I wish I had a magic wand. My wand would be big, bold, and wildly colorful. And I would raise my hands high, weaving a pattern of connection and self-compassion over my eleven-year-old granddaughter. My magic would be of the most powerful variety. It would ensure that she would always have a voice in her head to remind her, “You were made special, with everything exactly as it should be. You are beautiful and wise, and no matter what lies others tell you from their own place of shame and fear…don’t you believe them!” My magic would help her feel her own heart beating strong in her chest, and she would always know who she is: truth, joy, music, laughter, stardust, and light.
My AZ started middle school this year, and a few weeks ago she shared how she is frequently dealing with school bullying. One instance involved someone throwing her backpack on the ground. I asked her, “What did you do?”
She said, “I picked it up.”
When I asked her if she felt afraid or angry, she said, “I’m used to it Grandma, I didn’t feel anything.”
We talked more that day, and what I discovered was that she felt alone and wondered if the reason she didn’t have many friends is that people thought she was weird. We cooked up a plan that would involve her writing in her journal every day about the five things she was grateful for about herself.
I looked up the statistics on bullying and I discovered that research suggested that somewhere between 15-30% of kids in the U.S. are bullied between 6th and 10th grade. These numbers make me incredibly sad to consider the sheer volume of children hurting each other emotionally and physically. And consider that this is not the only pain these children encounter, as many are also juggling whatever challenges they face in their family life. It makes me wonder how bullying and its impact transitions into adulthood. How do the scars from bullying move from the schoolyard into the workplace?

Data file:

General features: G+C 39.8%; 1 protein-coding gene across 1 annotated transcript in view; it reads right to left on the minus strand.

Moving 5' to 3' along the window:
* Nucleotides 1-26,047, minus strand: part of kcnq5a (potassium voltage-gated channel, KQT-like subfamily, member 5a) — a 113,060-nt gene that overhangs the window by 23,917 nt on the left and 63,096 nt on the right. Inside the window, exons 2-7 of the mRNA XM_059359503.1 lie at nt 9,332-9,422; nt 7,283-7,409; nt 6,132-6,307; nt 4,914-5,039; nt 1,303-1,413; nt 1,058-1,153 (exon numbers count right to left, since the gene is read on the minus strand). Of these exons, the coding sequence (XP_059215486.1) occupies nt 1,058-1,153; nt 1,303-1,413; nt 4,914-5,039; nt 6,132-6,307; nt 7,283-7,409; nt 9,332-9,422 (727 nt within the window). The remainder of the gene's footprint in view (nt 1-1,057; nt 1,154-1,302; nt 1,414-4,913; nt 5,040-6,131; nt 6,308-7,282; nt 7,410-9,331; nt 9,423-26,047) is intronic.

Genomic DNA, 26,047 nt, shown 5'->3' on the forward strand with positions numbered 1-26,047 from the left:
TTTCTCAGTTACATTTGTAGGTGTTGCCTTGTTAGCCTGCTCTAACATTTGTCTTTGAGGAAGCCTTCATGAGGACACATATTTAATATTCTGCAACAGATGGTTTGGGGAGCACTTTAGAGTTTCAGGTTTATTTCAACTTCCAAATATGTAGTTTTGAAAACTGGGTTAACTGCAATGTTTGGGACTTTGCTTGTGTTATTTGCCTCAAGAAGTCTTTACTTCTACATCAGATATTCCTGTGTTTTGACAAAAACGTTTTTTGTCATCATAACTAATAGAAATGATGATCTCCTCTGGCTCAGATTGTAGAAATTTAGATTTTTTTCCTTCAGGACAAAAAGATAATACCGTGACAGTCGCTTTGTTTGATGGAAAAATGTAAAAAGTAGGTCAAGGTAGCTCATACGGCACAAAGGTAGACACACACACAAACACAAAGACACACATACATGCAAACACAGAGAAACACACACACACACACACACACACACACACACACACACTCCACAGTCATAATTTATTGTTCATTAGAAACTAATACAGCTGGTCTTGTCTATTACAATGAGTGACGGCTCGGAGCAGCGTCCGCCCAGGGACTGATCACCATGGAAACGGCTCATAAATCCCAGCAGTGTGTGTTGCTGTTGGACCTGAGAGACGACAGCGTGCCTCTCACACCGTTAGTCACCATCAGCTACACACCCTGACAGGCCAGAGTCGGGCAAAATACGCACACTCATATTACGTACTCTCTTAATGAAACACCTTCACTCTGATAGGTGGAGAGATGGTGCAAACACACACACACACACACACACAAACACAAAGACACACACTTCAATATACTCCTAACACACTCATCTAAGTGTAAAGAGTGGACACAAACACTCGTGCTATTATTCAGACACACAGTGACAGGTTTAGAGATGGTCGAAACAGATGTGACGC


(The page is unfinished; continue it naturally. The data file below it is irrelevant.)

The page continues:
Last night after a family dinner, she brought me her journal. She asked if I wanted to pass it back and forth, each of us taking turns writing in it. I felt like I had been offered the rarest of gifts and was excited to get the black satin covered book back to my office where I could attack it with my colored sharpies, writing whatever magic I could conjure up.
But as I opened the little book, my heart moved up into my throat as I began to read some of her entries. There were many references to bullying, “Bullies suck,” and names of bullies and “life sucks without friends.” There were images of eyes overflowing with tears, glimpses of betrayal and rejection, and the words, “Help Me.”
I remembered my own difficulties at her age, being beaten up by a group of girls in the sixth grade, the glasses that forever sat lopsided on my face, the wavy and unruly hair that wouldn’t hang straight, the longing to feel like I belonged, and the never quite feeling that I fit in. It would take me well into adulthood to find some measure of self-acceptance. I sat looking at the first fresh page, waiting for my wisdom to guide me.
I began by scribing a list of all the qualities I love most about her. Next, some poetry that always reminds me to take care of myself, and finally a note reminding her to always remember how special she is.
But as I close the journal it still feels like I have fallen short. I sit here feeling blue, and heavy with the weight of my beautiful blue-eyed girl’s pain.
Where is that damn magic wand anyway?
And then I lift my eyes and heart and pray for peace and that God would grant her the wish she wrote of in her journal, “I just wish life was a little easier.”
Not too much to ask for, in my opinion.
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Deb Siverson is a seasoned executive coach, certified as a PCC through the International Coach Federation. If you want to schedule time to discuss how you or your organization can increase engagement by having a different conversation at work, contact us now.